Changes In Early Post-Operative Toe-Brachial Indices May Reflect Positive Or Negative Remodeling
Christina Brown, Steven Maximus, MD, Matthew Mell, MD, MS, Mimmie Kwong, M.D..
U.C. Davis, Sacramento, CA, USA.
OBJECTIVES: Society for Vascular Surgery guidelines recommend utilization of ankle brachial index (ABI) for early post-operative surveillance after infrainguinal revascularizations. However, little guidance exists regarding the ideal timing of the initial post-operative exam. This study sought to investigate the efficacy and optimal timing of these post-procedural noninvasive studies.
METHODS: A retrospective review of all open and endovascular infrainguinal revascularization procedures between July 2014 and November 2019 at a single tertiary referral center was performed. Patient and procedural details as well as pre- and post-operative ABI and toe-arm indices (TAI) were collected and analyzed.
RESULTS: A total of 711 patients underwent infrainguinal revascularization for peripheral arterial disease. Of these, 37.4% (266) did not undergo a post-operative ABI or TAI within 30 days, 0.4% had incompressible ABI and TAI, 2.1% had incompressible ABI with inability to obtain toe-pressures, 0.6% had incompressible brachial arteries, and 2.5% were excluded for other reasons. A total 404 patients had a valid post-procedural ABI or TAI. Locally-weighted regression of the TAI values demonstrated early improvement with a steep rise in TAI within the first two days post-procedure followed by continue improvement until a plateau after 20 days [Figure]. A small cohort of 36 patients had two studies performed within the initial 30 days from their index procedure. Of these patients, five (13.9%) had a significant decrease (>0.15) in their TAI, 19 (52.8%) had no significant change, and 12 (33.3%) had a significant increase in their TAI. 40% of those with a significant drop in TAI required reintervention within 1 year compared with 30% of those whose TAI increased or did not change.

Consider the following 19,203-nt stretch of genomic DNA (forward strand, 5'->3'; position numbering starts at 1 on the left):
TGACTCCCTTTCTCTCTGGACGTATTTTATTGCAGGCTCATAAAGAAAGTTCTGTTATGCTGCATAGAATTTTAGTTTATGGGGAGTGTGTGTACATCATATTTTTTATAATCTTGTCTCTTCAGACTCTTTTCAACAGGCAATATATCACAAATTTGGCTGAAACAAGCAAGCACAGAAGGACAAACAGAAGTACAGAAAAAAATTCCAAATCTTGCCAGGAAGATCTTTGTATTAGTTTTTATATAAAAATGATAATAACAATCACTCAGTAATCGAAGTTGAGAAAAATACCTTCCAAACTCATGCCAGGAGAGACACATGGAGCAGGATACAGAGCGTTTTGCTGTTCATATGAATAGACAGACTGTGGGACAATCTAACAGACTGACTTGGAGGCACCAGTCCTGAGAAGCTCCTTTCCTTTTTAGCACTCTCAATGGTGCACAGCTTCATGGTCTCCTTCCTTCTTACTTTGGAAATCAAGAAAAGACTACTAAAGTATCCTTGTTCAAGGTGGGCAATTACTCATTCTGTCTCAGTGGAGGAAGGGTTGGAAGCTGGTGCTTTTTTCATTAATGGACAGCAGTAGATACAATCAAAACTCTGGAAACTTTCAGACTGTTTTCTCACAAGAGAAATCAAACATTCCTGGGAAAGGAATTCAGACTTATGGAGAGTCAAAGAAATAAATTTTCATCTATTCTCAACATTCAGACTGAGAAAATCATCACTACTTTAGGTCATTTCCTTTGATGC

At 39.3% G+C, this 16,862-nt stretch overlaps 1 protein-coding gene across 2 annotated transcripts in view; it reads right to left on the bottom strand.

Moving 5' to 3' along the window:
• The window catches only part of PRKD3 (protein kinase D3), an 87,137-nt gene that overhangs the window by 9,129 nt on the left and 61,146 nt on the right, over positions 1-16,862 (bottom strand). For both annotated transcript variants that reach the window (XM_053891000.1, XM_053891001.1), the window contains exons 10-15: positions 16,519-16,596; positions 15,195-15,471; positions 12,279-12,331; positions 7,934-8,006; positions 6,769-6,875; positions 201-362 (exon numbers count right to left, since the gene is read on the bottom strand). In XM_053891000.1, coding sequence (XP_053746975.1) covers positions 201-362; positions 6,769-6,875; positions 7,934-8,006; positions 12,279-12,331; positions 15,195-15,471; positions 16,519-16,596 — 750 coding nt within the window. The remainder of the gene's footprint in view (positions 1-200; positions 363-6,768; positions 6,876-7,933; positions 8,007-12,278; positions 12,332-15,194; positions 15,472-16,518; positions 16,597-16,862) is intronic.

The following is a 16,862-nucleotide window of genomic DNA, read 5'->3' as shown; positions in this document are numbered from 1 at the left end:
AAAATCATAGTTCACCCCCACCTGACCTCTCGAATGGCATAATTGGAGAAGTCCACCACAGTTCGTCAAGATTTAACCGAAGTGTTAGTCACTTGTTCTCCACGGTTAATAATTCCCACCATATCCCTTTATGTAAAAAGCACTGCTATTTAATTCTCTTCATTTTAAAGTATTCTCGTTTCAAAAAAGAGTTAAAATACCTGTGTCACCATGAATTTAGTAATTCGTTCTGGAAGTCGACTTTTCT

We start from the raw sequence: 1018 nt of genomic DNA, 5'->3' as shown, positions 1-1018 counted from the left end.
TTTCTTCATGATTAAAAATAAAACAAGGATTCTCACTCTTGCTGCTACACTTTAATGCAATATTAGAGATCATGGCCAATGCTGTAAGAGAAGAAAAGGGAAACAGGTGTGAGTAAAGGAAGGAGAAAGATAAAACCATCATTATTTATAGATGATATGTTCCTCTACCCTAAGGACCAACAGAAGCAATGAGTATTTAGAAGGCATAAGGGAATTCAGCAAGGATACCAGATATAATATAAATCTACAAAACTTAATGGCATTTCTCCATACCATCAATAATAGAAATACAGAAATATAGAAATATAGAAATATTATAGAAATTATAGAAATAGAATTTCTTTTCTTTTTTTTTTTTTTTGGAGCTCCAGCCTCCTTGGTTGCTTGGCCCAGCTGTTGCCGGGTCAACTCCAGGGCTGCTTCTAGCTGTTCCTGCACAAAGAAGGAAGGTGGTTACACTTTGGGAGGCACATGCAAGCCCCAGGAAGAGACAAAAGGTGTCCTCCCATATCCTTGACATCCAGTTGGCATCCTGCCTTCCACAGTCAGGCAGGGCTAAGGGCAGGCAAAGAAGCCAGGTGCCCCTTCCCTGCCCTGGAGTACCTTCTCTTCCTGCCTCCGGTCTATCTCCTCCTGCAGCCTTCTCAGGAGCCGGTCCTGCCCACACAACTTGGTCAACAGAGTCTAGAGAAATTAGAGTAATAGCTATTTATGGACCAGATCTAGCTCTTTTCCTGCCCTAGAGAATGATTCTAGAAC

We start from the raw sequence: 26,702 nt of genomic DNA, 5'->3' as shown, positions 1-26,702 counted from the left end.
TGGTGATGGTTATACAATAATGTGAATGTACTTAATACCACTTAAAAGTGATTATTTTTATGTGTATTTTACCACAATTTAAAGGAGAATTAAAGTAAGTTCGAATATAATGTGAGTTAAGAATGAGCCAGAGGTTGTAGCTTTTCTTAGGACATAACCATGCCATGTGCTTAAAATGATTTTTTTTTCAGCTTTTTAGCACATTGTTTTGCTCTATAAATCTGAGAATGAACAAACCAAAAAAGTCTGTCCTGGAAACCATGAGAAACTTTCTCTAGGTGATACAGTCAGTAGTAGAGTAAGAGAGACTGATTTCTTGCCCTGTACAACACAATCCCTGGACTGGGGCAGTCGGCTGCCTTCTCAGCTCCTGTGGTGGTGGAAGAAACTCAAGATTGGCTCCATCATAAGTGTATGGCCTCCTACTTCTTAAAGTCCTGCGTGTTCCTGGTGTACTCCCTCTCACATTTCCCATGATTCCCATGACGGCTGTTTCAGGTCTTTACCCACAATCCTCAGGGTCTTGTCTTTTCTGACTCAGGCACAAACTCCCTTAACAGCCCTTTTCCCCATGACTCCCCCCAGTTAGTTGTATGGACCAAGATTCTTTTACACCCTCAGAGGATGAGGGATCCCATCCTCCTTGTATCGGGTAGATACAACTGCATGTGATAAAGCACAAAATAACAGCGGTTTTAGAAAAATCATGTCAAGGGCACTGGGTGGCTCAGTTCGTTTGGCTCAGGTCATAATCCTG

CONCLUSIONS: When performed, ABI and TAI are reliable tools to establish baseline arterial perfusion after revascularization, with less than 5% of studies performed invalidated due to incompressible vessels. Plateau of post-procedural TAI occurs after 20 days, suggesting that immediate baseline studies may not accurately reflect the peak benefit of an intervention, potentially due to ongoing remodeling. However, when serial studies are performed, a decrease in TAI may help identify patients who require reintervention.
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